Restaurant Week Doesn’t Suck Anymore—Here’s Why 

Whaley's serves its signature oysters for Restaurant Week. Photo by Scott Suchman

Ask avid restaurant-goers what they think about Restaurant Week, and you’ll likely get some version of an eye roll. There’s a tendency to treat the promotion with disdain—and not without cause.

For people who dine out on a regular basis, Restaurant Week is viewed on par with Valentine’s Day: a time to avoid packed dining rooms and “special” menus that typically aren’t as good as the regular ones (hence the nickname, “amateur hour”). The latter is especially true for Restaurant Week, where the whole promotion is geared around serving lower-cost items. In the past, there’s been an abundance of salads, soups, ice cream, and cheaper proteins like chicken and farmed salmon. Many prix-fixe menus weren’t worth the $35 price tag at dinner, which can be more like $60 after adding a glass of wine, sales tax, and a 20 percent tip. (Certain restaurateurs agree.)

But here’s the thing: Restaurant Week doesn’t suck anymore, as much as people still like to complain about it. Given Washington’s current dining scene, it’s actually a great time to snag a table.

Much of the benefit has to do with price. It’s getting more expensive to dine out in Washington, because it’s also getting more expensive to operate a restaurant in Washington—think escalating food costs,  labor/minimum wage increases, and rising rents (among other factors). Whereas three-course lunches for $22 and dinners for $35 have always seemed like great deals at fine dining spots like Fiola Mare and Rasika, they’ve also become decent values at the growing class of ambitious (and fairly pricey) neighborhood eateries like Kyirisan and Espita Mezcaleria.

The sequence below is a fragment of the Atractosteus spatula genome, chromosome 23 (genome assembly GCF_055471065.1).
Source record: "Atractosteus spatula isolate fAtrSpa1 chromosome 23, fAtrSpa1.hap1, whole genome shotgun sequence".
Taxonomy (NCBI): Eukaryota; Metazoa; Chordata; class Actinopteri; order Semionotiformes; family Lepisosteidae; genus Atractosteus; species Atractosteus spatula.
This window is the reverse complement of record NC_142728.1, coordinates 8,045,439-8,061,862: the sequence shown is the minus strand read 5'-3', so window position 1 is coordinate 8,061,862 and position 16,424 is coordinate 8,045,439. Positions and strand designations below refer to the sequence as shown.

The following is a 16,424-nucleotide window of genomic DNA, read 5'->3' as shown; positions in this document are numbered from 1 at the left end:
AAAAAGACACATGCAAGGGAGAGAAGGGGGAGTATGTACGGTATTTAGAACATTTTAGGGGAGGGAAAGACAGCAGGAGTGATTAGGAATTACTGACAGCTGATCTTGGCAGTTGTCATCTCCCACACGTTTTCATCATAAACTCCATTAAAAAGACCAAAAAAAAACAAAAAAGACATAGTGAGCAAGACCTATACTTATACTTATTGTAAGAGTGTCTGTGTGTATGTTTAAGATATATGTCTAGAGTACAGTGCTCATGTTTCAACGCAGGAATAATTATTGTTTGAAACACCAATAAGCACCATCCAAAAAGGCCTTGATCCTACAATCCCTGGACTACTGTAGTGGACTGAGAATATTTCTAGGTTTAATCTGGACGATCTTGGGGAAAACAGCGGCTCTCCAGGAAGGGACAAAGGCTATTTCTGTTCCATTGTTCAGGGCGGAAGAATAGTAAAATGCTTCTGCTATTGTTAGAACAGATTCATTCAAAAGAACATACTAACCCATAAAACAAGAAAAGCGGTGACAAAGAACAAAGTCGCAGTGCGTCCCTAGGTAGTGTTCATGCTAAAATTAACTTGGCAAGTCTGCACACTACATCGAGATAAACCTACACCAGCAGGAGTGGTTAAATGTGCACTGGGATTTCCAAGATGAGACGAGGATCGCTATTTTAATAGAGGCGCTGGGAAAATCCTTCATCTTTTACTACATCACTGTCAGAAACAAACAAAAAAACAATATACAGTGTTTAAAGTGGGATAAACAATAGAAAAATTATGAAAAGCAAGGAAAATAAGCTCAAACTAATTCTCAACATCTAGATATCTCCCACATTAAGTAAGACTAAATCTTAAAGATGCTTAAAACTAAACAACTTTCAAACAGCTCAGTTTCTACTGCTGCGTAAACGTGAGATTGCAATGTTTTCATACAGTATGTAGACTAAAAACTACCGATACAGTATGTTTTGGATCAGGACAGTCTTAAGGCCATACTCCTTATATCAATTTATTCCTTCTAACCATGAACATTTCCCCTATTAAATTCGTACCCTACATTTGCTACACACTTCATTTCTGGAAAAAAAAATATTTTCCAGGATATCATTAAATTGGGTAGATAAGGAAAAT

In terms of seeking out value, the $22 three-course Restaurant Week lunch has always been considered the better candidate. That feels more true than ever given the fast-casual boom, where you can easily drop $18 on a customizable poke bowl and Spindrift seltzer —and still eat at your desk. For just a few dollars more, you could visit Sushi Taro (as I just did) for a serene and very filling afternoon meal of chilled somen noodles with shrimp and mushrooms, a beautiful array of sushi and rolls, homemade mochi, and complimentary green tea. The Restaurant Association Metropolitan Washington, which sponsors Washington’s largest Restaurant Week promotions in winter and summer, added another good option: $22 brunches. Several eateries like the Riggsby and Baba include a brunch cocktail or coffee, so you can make a complete meal with fewer add-on fees.

Of course, there will always be sad Restaurant Week menus with limited options and lackluster entrees like grilled chicken breast and ravioli. But increasingly, the promotional prix-fixes seem worthy of a diner’s dollars. Look at Maketto, which serves three savory courses—no cheap dessert here—including beloved classics like the pork buns and fried chicken. Or Convivial, which offers a bounty of choices in five categories, from appetizers to a cheese course.

Restaurant Week started as a way to entice diners into seats during notoriously slow periods in the year: February (post-holiday crush) and sleepy mid-August. Now that Washington has experienced a restaurant boom, with hundreds of new options over the past two years, restaurateurs are competing for customer’s dollars—and attention—more and more. That doesn’t stop with Restaurant Week. If anything, it’s more important than ever.

This post has been updated to reflect restaurant closures. 

Food Editor

Anna Spiegel covers the dining and drinking scene in her native DC. Prior to joining Washingtonian in 2010, she attended the French Culinary Institute and Columbia University’s MFA program in New York, and held various cooking and writing positions in NYC and in St. John, US Virgin Islands.